User Manual

If you are on this page, you must have purchased a VPC watch. Congratulations and a big thank you! You have enabled us to keep on developing watches aimed at aficionados. At the same time, you have hopefully gained a watch you might wear for the rest of your life, perhaps even pass on at some point. We hope you deeply enjoy it and wear it in great health. To ensure that you can, here is how to use your VPC Type 37HW:

  1. Winding your VPC

This is a hand-wound, mechanical watch. This means you have to wind the watch every morning in order to keep it running. We hope you will develop a liking for this attentive daily moment with your watch, as we did. Your watch will run for a little longer than one full day, but by making this a daily habit, you ensure there is always enough tension in the mainspring (your watch is more accurate when fully wound as compared to almost unwound).

Important: never operate the crown of your watch while it is on your wrist. Hold the watch in your left hand and operate the crown with your right to avoid lateral forces on the stem that can cause damage.

To wind the watch, first you have to unscrew the crown. You do this by gently turning the crown towards you. You will feel the crown slowly coming away from the case until it “pops” free from the screw thread. You are now in the neutral position, which is where you can wind the mainspring.

Wind the watch by rolling the crown backwards and forwards between your thumb and index finger. Although the spring winds in only one direction, this controlled back-and-forth is easiest on the mechanism. You should hear and feel a very soft rattle un the up-rolls. Keep doing this until you can go no further. You will feel a resistance that lets you know the spring is fully wound. It may take forty or fifty rolls, that’s fine. Just keep going until you cannot go any further. Don’t force it after that, full is full.

You may have spotted that it took quite a few winds before your watch started running. It takes a little force for the movement to get going. Now that you watch is fully wound, the seconds hand in the little sub-dial at six o’clock should be rotating. If not, please contact us.

Important: Wind until you cannot go any further. A partially-wound movement is less accurate and has a lower power reserve. If your watch doesn’t keep running until the next morning, you likely haven’t wound far enough.

Next, push the crown into the watch case while rotating forward (away from you). You will feel the winding mechanism uncoupling. While, before, you could no longer rotate forward because your spring was fully wound, once you push the crown towards the watch case, it uncouples and allows you to screw it back in place. It may take a little practice, but the “pushing-towards-the-case-while-rotating-away-from-you” movement should see the crown grab is threaded tube and screw down against the case. Screw it in until the crown sits flush with the case and you cannot rotate it further. Your watch is now ready to tell you the time for another day.

Important: Always ensure the crown is fully screwed-on before wearing your watch. Moisture and dirt can easily enter the watch if the crown is unscrewed. Don’t force it, once it sits flush, you are good. No need to tighten it like the cap of a water bottle you put in your laptop bag.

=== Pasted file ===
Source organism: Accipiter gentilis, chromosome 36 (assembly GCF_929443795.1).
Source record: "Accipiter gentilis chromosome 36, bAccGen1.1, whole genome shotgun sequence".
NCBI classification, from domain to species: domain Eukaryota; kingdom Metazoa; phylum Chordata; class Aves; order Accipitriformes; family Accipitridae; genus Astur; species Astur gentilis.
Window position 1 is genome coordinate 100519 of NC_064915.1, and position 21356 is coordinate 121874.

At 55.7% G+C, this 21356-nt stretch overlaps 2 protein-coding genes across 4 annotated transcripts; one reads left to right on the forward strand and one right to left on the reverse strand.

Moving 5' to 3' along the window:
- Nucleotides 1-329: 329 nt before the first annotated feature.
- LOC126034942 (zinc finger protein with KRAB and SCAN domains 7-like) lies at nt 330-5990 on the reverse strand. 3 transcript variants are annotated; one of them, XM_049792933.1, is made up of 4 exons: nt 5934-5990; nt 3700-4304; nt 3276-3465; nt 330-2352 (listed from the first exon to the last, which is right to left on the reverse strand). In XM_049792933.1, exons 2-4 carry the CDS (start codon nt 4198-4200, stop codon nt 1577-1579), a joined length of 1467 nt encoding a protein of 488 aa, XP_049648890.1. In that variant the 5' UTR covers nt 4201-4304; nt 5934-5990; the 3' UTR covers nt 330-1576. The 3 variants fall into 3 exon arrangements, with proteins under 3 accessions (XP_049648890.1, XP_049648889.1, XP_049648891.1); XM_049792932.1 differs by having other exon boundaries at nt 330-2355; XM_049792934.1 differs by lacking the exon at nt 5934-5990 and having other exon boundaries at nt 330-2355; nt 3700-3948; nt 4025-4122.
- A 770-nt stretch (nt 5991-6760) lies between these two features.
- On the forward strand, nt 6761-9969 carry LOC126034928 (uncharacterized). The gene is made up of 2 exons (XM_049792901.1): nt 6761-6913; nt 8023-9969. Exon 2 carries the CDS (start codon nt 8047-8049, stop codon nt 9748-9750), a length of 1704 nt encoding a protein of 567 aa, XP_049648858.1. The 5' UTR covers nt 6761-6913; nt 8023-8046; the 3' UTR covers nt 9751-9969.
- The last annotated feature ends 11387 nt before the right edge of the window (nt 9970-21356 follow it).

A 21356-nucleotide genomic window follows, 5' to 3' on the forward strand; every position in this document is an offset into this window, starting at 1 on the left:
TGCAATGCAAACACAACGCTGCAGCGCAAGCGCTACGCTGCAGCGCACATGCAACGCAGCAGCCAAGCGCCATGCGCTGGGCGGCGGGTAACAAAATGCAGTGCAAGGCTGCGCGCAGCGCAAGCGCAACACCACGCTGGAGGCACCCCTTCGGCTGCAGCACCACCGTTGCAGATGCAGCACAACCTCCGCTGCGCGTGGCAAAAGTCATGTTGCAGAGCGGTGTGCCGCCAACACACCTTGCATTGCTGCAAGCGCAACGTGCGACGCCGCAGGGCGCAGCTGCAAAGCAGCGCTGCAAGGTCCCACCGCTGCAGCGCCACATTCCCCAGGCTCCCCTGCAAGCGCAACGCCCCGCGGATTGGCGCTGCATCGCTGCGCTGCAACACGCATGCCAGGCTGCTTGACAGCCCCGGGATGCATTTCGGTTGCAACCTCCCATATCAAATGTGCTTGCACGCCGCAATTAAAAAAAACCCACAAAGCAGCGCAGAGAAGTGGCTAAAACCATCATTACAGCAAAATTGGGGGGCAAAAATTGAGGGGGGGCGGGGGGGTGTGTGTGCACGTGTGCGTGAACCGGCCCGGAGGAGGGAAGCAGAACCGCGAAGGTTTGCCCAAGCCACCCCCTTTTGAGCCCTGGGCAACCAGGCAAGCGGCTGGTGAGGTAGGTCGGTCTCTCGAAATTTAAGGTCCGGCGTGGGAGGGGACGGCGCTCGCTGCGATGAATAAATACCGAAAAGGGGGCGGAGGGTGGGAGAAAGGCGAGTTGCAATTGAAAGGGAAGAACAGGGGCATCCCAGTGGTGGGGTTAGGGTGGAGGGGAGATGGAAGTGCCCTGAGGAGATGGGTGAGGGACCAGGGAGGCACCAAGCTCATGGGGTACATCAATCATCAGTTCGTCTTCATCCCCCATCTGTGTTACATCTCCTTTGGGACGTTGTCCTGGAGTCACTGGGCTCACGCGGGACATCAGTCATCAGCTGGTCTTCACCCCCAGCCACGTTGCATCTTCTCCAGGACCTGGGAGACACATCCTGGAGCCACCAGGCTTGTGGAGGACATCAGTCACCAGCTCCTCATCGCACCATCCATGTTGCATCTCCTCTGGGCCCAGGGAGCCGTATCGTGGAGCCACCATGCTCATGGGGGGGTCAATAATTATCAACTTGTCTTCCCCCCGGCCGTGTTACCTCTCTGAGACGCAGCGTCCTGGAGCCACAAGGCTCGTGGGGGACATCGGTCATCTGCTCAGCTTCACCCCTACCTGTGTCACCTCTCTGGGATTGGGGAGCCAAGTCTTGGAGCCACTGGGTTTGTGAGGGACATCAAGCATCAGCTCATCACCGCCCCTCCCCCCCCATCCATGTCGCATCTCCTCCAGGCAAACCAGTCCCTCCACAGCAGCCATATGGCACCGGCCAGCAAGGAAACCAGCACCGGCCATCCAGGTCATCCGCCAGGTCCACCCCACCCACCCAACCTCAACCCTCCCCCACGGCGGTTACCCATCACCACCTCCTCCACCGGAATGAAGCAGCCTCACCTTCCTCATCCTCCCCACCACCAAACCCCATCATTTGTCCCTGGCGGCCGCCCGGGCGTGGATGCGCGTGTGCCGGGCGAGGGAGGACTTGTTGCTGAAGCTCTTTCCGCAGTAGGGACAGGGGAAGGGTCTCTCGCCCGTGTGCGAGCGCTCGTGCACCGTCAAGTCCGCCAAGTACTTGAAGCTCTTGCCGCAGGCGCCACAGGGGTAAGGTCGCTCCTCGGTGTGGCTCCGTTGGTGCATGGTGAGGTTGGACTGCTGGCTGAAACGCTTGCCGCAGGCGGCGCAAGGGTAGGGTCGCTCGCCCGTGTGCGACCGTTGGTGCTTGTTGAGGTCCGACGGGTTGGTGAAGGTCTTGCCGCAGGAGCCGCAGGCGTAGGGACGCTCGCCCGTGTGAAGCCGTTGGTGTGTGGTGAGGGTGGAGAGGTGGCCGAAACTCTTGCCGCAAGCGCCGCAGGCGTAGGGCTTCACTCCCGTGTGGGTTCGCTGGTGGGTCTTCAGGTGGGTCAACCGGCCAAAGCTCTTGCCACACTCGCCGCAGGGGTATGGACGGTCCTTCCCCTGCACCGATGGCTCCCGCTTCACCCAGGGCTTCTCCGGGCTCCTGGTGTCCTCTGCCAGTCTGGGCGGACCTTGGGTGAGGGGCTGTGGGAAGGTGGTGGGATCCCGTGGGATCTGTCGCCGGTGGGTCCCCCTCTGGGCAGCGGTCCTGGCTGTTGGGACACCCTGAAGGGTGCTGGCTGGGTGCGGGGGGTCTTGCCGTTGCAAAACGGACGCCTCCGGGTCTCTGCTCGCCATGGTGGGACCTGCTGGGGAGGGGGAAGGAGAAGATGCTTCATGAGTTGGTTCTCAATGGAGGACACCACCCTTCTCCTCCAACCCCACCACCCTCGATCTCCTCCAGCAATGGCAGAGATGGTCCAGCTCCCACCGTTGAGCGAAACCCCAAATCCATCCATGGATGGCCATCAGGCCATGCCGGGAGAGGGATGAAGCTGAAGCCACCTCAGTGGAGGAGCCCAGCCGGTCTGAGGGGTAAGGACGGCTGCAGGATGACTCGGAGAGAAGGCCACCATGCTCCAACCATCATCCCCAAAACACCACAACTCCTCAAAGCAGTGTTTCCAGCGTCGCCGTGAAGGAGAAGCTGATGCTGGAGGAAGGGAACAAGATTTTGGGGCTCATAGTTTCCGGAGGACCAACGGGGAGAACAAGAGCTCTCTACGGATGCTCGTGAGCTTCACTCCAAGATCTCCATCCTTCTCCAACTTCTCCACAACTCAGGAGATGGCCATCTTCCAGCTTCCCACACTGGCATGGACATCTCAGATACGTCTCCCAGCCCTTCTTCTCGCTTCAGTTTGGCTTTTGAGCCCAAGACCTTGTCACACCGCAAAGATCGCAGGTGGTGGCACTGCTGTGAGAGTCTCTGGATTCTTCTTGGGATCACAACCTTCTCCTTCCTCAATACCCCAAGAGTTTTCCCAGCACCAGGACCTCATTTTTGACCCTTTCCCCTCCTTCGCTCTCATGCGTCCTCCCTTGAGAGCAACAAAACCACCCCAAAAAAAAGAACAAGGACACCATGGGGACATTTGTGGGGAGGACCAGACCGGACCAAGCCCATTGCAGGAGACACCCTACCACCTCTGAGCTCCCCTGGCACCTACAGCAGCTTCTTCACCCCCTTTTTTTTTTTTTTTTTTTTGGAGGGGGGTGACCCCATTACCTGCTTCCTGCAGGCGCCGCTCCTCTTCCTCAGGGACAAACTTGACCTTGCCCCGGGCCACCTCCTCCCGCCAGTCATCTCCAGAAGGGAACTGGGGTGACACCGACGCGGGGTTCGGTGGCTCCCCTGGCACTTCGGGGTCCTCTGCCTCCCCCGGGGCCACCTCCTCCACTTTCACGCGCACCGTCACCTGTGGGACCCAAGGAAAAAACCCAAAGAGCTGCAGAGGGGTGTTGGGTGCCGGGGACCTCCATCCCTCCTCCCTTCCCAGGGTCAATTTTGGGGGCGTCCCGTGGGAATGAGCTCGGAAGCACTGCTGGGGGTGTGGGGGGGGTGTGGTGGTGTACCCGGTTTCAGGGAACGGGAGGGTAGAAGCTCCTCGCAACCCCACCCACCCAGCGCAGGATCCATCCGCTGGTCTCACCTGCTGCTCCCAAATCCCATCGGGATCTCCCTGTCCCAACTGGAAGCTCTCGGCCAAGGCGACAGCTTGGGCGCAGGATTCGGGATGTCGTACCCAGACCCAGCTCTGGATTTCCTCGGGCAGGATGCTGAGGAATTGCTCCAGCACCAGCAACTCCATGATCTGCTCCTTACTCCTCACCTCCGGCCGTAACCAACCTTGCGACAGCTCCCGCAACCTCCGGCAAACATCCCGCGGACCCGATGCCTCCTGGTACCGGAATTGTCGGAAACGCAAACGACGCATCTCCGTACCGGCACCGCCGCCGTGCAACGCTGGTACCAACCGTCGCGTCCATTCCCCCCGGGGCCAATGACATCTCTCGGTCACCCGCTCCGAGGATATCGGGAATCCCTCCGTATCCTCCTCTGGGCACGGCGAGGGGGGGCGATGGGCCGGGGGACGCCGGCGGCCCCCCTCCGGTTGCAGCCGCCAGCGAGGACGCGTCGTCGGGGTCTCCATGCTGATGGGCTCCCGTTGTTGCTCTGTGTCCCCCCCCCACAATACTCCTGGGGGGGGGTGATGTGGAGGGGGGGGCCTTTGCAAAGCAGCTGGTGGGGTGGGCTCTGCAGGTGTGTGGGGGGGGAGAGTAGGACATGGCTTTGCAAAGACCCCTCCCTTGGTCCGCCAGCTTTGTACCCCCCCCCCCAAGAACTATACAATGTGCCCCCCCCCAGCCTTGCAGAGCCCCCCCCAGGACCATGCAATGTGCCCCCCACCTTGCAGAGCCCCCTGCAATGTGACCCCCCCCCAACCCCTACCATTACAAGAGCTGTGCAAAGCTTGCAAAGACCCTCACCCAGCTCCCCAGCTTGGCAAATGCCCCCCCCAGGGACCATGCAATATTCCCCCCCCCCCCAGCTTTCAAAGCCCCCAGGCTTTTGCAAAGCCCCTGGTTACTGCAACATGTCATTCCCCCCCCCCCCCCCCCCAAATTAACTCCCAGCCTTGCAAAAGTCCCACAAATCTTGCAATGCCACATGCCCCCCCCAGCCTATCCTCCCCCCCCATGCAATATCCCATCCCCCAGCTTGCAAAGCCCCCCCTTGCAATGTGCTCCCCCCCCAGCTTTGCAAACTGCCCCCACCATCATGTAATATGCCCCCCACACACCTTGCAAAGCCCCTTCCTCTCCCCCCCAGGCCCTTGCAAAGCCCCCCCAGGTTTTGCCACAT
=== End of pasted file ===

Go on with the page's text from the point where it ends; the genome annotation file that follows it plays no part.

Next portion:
1. Setting the time

Unscrew the crown as you do when winding the watch. Now, however, you pull the crown out. The neutral position when unscrewed is for winding, the first position when pulling it one click outward is for setting the time.

Important: Make sure to fully wind the watch before setting the time.

You will see the little seconds hand stop, allowing you to precisely set the time to a reference. Rotating the crown allows you to set the hour and minute hand. On the VPC Type 37HW, you can do so both backward (counter-clockwise) and forward. This is not the case for all watches. Turn the crown until you have set the watch to the desired time.

Push the crown towards the watch case, into the neutral position. Next, screw the crown back in as described above. Remember: always screw-in the crown before wearing your VPC Type 37HW.

  1. Sizing the bracelet

We have intentionally made it easy to size our bracelet. We use large flathead screws and a small screwdriver is included with your watch. Importantly, we don’t glue our screws like 99% of watch brands do. That only results in frustrated resizing session, badly scratched bracelets, and twisted screwdrivers.

First, make sure that the toolless micro-adjust in the clasp is set to its middle position. Lifting the bracelet segment that is connected to the twelve o’clock side of your watch up from the clasp (so it points at a straight angle into the clasp, rather than coming out of it in parallel) and pulling out uncouples it. You can now slide bracelet within the clasp for about a link-and-a-half of adjustment. Set it in the middle.

Now put the watch on your desired wrist with the full-length bracelet attached. Fold a segment of the bracelet, pinching it until it fits just right. Now, count how many links you have folded onto each other to get this fit. That is the number of links you will take out.

Important: For a comfortable fit, you want the clasp to sit in the middle of the underside of your wrist. Ensure you have the same number of links on both bracelet segments, either side of the clasp. If you need an uneven number of links, make the segment that connects to the six o’clock side of the watch shorter. This way, the clasp sits slightly towards you, which is more comfortable than the other way round.